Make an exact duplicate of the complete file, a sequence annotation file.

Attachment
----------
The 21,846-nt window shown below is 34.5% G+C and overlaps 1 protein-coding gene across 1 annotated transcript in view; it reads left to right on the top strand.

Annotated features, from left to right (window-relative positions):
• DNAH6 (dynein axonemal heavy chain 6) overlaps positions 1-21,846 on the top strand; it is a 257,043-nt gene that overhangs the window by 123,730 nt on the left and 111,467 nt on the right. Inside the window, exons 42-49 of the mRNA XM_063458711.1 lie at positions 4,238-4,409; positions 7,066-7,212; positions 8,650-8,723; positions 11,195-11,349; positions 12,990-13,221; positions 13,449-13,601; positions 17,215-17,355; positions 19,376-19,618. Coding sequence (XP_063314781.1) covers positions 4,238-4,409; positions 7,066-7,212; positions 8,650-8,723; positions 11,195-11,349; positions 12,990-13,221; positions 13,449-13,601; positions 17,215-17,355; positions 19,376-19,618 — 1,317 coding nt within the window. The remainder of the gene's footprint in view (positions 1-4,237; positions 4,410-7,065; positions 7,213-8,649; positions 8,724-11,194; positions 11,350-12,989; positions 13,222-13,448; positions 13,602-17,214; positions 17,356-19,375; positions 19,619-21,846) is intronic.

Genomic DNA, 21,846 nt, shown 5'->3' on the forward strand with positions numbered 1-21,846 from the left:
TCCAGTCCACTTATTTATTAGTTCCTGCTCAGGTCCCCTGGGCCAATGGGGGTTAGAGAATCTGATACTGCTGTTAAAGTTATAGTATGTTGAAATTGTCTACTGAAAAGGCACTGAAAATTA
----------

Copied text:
The 21,846-nt window shown below is 34.5% G+C and overlaps 1 protein-coding gene across 1 annotated transcript in view; it reads left to right on the top strand.

Annotated features, from left to right (window-relative positions):
• DNAH6 (dynein axonemal heavy chain 6) overlaps positions 1-21,846 on the top strand; it is a 257,043-nt gene that overhangs the window by 123,730 nt on the left and 111,467 nt on the right. Inside the window, exons 42-49 of the mRNA XM_063458711.1 lie at positions 4,238-4,409; positions 7,066-7,212; positions 8,650-8,723; positions 11,195-11,349; positions 12,990-13,221; positions 13,449-13,601; positions 17,215-17,355; positions 19,376-19,618. Coding sequence (XP_063314781.1) covers positions 4,238-4,409; positions 7,066-7,212; positions 8,650-8,723; positions 11,195-11,349; positions 12,990-13,221; positions 13,449-13,601; positions 17,215-17,355; positions 19,376-19,618 — 1,317 coding nt within the window. The remainder of the gene's footprint in view (positions 1-4,237; positions 4,410-7,065; positions 7,213-8,649; positions 8,724-11,194; positions 11,350-12,989; positions 13,222-13,448; positions 13,602-17,214; positions 17,356-19,375; positions 19,619-21,846) is intronic.

Genomic DNA, 21,846 nt, shown 5'->3' on the forward strand with positions numbered 1-21,846 from the left:
TCCAGTCCACTTATTTATTAGTTCCTGCTCAGGTCCCCTGGGCCAATGGGGGTTAGAGAATCTGATACTGCTGTTAAAGTTATAGTATGTTGAAATTGTCTACTGAAAAGGCACTGAAAATTA